Wisconsin Hospitals Generate $26 Billion in Economic Activity
Patients traveling to Wisconsin for care generate well over $3 billion in economic activity, support more than 6,400 hospital jobs
Mary Kay Grasmick, WHA - 608-274-1820, 575-7516 or firstname.lastname@example.org
Steve Deller, UW-Extension/UW-Madison, SCDeller@wisc.edu
MADISON (December 3, 2015) ----Wisconsin hospitals generate $26 billion annually in economic activity and directly employ more than 107,000 people in communities throughout the state, according to a new report released today by the University of Wisconsin/UW Extension and the Wisconsin Hospital Association. The report also looks at the impact patients from outside of Wisconsin who receive their health care here have on the state’s economy.
“Hospitals are major economic drivers in their communities and in our state,” according to Professor Steve Deller, an economist at the University of Wisconsin/UW-Extension and a co-author of the report. “Wisconsin’s high-quality health care, combined with health care providers who are well-respected for their excellent patient care, are also attracting patients from other states to seek care here. In addition, hospitals and health systems are advancing medical science and technology, and as such, are providing therapies that may not be available in other states.”
Over a 12-month period, non-Wisconsin residents had over 545,000 hospital admissions or medical visits here. Residents of Illinois and Minnesota accounted for more than two-thirds of these visits, according to data from the WHA Information Center (http://www.whainfocenter.com)
According to the report, the services associated with providing care to out-of-state patients supported more than 6,400 jobs in hospitals alone. Payments to hospitals from out-of-state patients totaled about $1.0 billion, but when economic multipliers are applied that account for indirect effects, such as the hospital’s purchase of goods and services within the region or in other parts of the state, the total impact to the state’s economy is estimated at $1.3 billion.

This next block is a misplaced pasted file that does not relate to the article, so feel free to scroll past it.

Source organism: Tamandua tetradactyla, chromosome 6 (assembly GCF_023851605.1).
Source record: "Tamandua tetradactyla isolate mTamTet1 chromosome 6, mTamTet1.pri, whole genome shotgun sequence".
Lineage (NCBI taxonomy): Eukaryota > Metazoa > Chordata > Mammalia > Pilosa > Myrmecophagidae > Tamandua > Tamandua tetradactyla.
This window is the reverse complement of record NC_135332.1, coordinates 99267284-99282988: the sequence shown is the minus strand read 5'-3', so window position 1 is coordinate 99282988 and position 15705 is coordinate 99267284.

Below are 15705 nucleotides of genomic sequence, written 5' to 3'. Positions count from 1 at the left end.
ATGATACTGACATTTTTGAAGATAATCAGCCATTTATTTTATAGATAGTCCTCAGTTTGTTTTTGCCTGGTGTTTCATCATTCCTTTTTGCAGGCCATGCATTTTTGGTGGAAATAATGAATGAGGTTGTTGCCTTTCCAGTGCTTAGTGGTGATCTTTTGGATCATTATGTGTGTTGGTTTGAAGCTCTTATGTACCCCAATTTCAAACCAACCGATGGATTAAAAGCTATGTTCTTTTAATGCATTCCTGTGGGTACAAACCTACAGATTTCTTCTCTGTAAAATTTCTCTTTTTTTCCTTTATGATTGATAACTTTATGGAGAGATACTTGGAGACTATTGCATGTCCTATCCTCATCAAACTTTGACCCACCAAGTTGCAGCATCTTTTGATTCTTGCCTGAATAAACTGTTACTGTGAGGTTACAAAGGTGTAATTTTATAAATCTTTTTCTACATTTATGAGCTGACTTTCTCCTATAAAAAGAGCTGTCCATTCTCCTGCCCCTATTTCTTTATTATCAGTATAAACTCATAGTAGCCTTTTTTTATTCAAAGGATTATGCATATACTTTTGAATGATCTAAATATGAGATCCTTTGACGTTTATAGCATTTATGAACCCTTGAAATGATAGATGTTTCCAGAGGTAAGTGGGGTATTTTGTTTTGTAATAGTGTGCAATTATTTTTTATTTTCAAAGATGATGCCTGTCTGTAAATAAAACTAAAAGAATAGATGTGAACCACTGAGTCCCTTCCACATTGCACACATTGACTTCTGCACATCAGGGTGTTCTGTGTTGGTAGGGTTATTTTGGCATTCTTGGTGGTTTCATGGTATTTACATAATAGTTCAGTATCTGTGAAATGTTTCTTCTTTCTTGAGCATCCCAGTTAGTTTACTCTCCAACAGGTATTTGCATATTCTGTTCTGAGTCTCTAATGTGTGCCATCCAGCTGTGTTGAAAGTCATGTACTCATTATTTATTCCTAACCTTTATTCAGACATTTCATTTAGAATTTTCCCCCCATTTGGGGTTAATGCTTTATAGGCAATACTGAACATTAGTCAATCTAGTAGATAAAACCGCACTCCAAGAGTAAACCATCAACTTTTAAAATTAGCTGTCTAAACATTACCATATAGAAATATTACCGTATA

Hospitals comprise about one third of total health care spending per capita in Wisconsin. This means other health care services, such as physician office visits, prescription drugs, rehabilitation and long-term care, etc., account for about two-thirds of the total health care spend. When estimates for these services and purchases are included, the impact of out-of-state patients on the state’s economy is well over $3 billion.
Health care is often viewed as being only very local. However, Wisconsin’s national reputation for high-quality health care and the breadth of specialized services available here are likely among the key factors that attract out-of-state patients.
Community Hospitals Help Drive Local Economic Development
When a new industry or business is considering a relocation or expansion, the quality, accessibility and cost of health care factors into the decision on where they will locate. Baby boomers looking to retire also rank “a good nearby hospital” as an important factor in their decision.
“Wisconsin hospitals and health systems play an important role in our state’s economic health,” according to WHA President/CEO Eric Borgerding. “The hospitals in our state are ‘job creators’ and they are among the state’s largest employers. This study shows that health care is much more to Wisconsin than hospitals, doctors and clinics. The ripple effect of the health care sector in employment numbers and on our state’s economy is enormous. Hospitals are not only tied to the physical health of our communities, they are also directly connected to the state’s economic health.”
Hospitals are Among Largest Employers in Most Communities
Nearly nine out of every ten counties have at least one hospital, and in many communities, particularly in the rural areas of the state, the hospital is one of the largest employers. Deller said for every job created in a hospital, there are an additional 0.878 jobs created in the state. When the multiplier effect is considered, hospitals contribute a total of 201,187 jobs to the Wisconsin economy.
Almost every business and industry located in Wisconsin is affected in some way by the operation of a hospital. The study calculated economic multipliers and estimated that hospitals indirectly account for nearly 115,000 additional jobs statewide because hospitals and their employees purchase goods, services and “bricks and mortar” from other businesses in their communities.
“Wisconsin hospitals represent a significant and growing source of higher-paying employment opportunities in the future,” Deller noted. “A hospital also has positions that attract college-educated professionals, which helps avert a ‘brain drain’ and keeps graduates in our state.”
Hospitals and health systems in nearly every area of the state participate in economic development activities through local Chambers of Commerce and on regional boards.